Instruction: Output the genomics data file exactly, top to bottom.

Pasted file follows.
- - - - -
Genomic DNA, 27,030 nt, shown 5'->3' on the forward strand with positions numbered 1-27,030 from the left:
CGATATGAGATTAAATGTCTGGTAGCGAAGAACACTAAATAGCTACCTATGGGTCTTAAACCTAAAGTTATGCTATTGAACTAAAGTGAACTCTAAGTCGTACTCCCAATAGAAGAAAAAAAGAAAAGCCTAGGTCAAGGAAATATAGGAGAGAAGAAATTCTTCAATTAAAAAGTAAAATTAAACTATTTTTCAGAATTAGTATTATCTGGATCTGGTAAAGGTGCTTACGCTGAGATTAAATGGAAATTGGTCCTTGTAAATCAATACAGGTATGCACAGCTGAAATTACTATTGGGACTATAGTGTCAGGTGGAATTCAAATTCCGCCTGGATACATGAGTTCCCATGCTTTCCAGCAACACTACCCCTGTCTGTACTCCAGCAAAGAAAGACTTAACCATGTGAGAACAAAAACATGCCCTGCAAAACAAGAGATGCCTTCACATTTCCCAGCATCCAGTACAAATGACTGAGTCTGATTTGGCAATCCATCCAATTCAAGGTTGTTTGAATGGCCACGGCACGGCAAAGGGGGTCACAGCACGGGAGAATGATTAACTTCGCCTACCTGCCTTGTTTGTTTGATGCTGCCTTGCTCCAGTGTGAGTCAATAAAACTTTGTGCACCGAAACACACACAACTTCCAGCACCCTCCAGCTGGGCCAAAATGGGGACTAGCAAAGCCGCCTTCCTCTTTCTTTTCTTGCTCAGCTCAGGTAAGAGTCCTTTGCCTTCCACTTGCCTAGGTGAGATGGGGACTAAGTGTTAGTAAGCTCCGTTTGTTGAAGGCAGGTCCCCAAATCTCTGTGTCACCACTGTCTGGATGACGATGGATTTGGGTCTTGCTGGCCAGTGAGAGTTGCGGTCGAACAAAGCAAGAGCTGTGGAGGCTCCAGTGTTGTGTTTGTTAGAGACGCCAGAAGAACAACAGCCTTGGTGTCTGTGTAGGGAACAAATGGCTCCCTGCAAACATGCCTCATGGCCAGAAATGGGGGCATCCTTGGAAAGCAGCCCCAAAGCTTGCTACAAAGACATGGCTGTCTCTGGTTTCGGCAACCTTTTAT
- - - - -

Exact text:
Genomic DNA, 27,030 nt, shown 5'->3' on the forward strand with positions numbered 1-27,030 from the left:
CGATATGAGATTAAATGTCTGGTAGCGAAGAACACTAAATAGCTACCTATGGGTCTTAAACCTAAAGTTATGCTATTGAACTAAAGTGAACTCTAAGTCGTACTCCCAATAGAAGAAAAAAAGAAAAGCCTAGGTCAAGGAAATATAGGAGAGAAGAAATTCTTCAATTAAAAAGTAAAATTAAACTATTTTTCAGAATTAGTATTATCTGGATCTGGTAAAGGTGCTTACGCTGAGATTAAATGGAAATTGGTCCTTGTAAATCAATACAGGTATGCACAGCTGAAATTACTATTGGGACTATAGTGTCAGGTGGAATTCAAATTCCGCCTGGATACATGAGTTCCCATGCTTTCCAGCAACACTACCCCTGTCTGTACTCCAGCAAAGAAAGACTTAACCATGTGAGAACAAAAACATGCCCTGCAAAACAAGAGATGCCTTCACATTTCCCAGCATCCAGTACAAATGACTGAGTCTGATTTGGCAATCCATCCAATTCAAGGTTGTTTGAATGGCCACGGCACGGCAAAGGGGGTCACAGCACGGGAGAATGATTAACTTCGCCTACCTGCCTTGTTTGTTTGATGCTGCCTTGCTCCAGTGTGAGTCAATAAAACTTTGTGCACCGAAACACACACAACTTCCAGCACCCTCCAGCTGGGCCAAAATGGGGACTAGCAAAGCCGCCTTCCTCTTTCTTTTCTTGCTCAGCTCAGGTAAGAGTCCTTTGCCTTCCACTTGCCTAGGTGAGATGGGGACTAAGTGTTAGTAAGCTCCGTTTGTTGAAGGCAGGTCCCCAAATCTCTGTGTCACCACTGTCTGGATGACGATGGATTTGGGTCTTGCTGGCCAGTGAGAGTTGCGGTCGAACAAAGCAAGAGCTGTGGAGGCTCCAGTGTTGTGTTTGTTAGAGACGCCAGAAGAACAACAGCCTTGGTGTCTGTGTAGGGAACAAATGGCTCCCTGCAAACATGCCTCATGGCCAGAAATGGGGGCATCCTTGGAAAGCAGCCCCAAAGCTTGCTACAAAGACATGGCTGTCTCTGGTTTCGGCAACCTTTTAT